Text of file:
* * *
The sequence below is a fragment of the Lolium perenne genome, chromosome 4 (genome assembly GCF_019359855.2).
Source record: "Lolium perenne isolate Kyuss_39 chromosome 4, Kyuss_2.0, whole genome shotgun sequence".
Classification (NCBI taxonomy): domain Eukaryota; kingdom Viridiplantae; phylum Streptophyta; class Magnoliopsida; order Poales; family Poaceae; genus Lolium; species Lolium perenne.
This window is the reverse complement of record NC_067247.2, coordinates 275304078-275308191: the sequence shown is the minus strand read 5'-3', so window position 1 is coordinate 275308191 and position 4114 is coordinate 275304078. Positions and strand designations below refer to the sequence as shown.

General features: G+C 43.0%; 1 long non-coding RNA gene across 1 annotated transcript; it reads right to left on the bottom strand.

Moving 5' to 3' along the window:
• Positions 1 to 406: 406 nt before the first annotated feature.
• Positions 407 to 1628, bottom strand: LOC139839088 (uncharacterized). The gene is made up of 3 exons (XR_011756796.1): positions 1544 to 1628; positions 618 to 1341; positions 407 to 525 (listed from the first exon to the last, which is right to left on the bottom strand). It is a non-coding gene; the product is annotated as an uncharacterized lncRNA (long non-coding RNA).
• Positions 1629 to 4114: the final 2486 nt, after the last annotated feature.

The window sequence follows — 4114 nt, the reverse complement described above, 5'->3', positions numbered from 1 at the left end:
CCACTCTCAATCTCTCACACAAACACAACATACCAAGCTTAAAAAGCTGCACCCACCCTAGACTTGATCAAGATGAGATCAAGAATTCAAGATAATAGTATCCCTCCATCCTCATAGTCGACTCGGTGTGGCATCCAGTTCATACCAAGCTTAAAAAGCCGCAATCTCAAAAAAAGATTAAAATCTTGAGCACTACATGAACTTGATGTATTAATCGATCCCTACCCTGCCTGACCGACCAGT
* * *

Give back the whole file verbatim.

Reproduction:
The sequence below is a fragment of the Lolium perenne genome, chromosome 4 (genome assembly GCF_019359855.2).
Source record: "Lolium perenne isolate Kyuss_39 chromosome 4, Kyuss_2.0, whole genome shotgun sequence".
Classification (NCBI taxonomy): domain Eukaryota; kingdom Viridiplantae; phylum Streptophyta; class Magnoliopsida; order Poales; family Poaceae; genus Lolium; species Lolium perenne.
This window is the reverse complement of record NC_067247.2, coordinates 275304078-275308191: the sequence shown is the minus strand read 5'-3', so window position 1 is coordinate 275308191 and position 4114 is coordinate 275304078. Positions and strand designations below refer to the sequence as shown.

General features: G+C 43.0%; 1 long non-coding RNA gene across 1 annotated transcript; it reads right to left on the bottom strand.

Moving 5' to 3' along the window:
• Positions 1 to 406: 406 nt before the first annotated feature.
• Positions 407 to 1628, bottom strand: LOC139839088 (uncharacterized). The gene is made up of 3 exons (XR_011756796.1): positions 1544 to 1628; positions 618 to 1341; positions 407 to 525 (listed from the first exon to the last, which is right to left on the bottom strand). It is a non-coding gene; the product is annotated as an uncharacterized lncRNA (long non-coding RNA).
• Positions 1629 to 4114: the final 2486 nt, after the last annotated feature.

The window sequence follows — 4114 nt, the reverse complement described above, 5'->3', positions numbered from 1 at the left end:
CCACTCTCAATCTCTCACACAAACACAACATACCAAGCTTAAAAAGCTGCACCCACCCTAGACTTGATCAAGATGAGATCAAGAATTCAAGATAATAGTATCCCTCCATCCTCATAGTCGACTCGGTGTGGCATCCAGTTCATACCAAGCTTAAAAAGCCGCAATCTCAAAAAAAGATTAAAATCTTGAGCACTACATGAACTTGATGTATTAATCGATCCCTACCCTGCCTGACCGACCAGT